Title 1-20.000 starts with an introduction, which reiterates the Brand Memo teaching that “[c]riminal and civil enforcement actions brought by [DOJ] must be based on violations of applicable legal requirements, not mere noncompliance with guidance documents issued by federal agencies, because guidance documents cannot by themselves create binding requirements that do not already exist by statute or regulation.” Accordingly, the Manual instructs that DOJ “should not treat a party's noncompliance with a guidance document as itself a violation of applicable statutes or regulations[,but instead] establish a violation by reference to statutes and regulations.”
Likewise, the Manual instructs against “bring[ing] actions based solely on allegations of noncompliance with guidance documents.” However, DOJ may “continue to rely on agency guidance documents for purposes, including evidentiary purposes that are otherwise lawful and consistent with the Federal Rules of Evidence, that do not treat such documents as creating by themselves binding requirements that do not already exist by statute or regulation.”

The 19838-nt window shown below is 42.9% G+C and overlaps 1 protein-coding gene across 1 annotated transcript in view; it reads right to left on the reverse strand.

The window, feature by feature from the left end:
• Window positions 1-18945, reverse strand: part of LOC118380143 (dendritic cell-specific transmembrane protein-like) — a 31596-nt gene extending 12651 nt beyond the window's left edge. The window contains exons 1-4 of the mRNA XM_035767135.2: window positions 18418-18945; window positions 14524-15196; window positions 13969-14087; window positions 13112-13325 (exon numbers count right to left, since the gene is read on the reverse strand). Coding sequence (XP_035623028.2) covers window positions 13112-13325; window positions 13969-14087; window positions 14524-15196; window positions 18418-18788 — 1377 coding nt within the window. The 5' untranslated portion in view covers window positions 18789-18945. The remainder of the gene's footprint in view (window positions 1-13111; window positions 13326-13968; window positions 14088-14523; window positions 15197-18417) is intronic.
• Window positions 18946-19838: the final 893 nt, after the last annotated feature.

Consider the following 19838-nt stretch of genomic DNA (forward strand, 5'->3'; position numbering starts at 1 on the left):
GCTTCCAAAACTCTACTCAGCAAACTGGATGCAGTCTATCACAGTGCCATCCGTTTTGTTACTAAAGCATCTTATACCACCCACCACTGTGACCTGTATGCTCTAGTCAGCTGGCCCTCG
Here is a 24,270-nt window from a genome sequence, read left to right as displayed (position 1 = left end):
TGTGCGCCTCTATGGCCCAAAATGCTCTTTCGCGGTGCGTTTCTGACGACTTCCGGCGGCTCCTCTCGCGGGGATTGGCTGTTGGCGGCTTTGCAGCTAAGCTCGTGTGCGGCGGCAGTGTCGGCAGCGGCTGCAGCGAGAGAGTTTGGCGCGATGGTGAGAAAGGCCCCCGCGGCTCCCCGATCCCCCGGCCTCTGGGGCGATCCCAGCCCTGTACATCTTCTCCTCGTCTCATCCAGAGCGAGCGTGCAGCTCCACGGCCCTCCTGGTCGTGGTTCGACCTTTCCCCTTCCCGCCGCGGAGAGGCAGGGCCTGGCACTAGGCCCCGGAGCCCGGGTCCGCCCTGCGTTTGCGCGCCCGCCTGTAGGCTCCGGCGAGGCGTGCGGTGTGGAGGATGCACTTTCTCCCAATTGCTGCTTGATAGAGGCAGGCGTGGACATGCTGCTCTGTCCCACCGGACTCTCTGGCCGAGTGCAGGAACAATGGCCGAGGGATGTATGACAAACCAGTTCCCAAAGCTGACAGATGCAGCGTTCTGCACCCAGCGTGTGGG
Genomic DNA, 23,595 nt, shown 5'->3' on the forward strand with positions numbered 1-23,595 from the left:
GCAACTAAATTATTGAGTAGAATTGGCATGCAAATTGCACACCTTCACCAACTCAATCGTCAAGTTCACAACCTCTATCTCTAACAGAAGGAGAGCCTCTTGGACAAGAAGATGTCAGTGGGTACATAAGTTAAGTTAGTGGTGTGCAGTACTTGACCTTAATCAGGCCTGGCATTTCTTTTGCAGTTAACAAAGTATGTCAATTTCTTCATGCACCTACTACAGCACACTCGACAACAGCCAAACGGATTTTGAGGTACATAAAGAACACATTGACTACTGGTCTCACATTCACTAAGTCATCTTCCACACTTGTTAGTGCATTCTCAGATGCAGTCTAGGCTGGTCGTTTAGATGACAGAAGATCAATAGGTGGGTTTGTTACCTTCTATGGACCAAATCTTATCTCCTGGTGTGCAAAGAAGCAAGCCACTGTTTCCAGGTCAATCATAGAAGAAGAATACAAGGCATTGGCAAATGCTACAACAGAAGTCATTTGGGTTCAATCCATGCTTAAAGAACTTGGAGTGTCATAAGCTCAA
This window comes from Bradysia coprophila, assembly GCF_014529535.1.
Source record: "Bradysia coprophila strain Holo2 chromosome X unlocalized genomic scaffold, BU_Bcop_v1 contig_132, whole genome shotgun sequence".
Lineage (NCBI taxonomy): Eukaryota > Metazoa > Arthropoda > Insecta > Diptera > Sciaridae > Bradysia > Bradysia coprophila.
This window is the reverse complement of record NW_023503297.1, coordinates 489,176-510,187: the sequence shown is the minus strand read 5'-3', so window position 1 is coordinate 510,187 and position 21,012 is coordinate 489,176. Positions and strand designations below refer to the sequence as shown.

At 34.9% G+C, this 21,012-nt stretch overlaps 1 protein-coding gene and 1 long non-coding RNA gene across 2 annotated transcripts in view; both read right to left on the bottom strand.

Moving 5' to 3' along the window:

The Manual provides a number of examples of appropriate use of guidance documents by DOJ, many of which may not ultimately reflect a drastic change in DOJ’s current practices:
1. Scienter, Notice, Knowledge, and Mens Rea
Where a guidance document describes a relevant statute or regulation, DOJ may use “awareness of the guidance document (or its contents) as evidence that the party had the requisite scienter, notice, or knowledge of the law.” In some circumstances, DOJ may also use a guidance document (or its contents) to establish mens rea (e.g., where a party’s deliberate indifference to a guidance document is probative of deliberate indifference to certain statutory or regulatory requirements).
Notably, however, DOJ may not treat awareness of a legal interpretation set forth in a guidance document as an admission that the guidance document correctly interprets the binding legal requirements in a statute or regulation.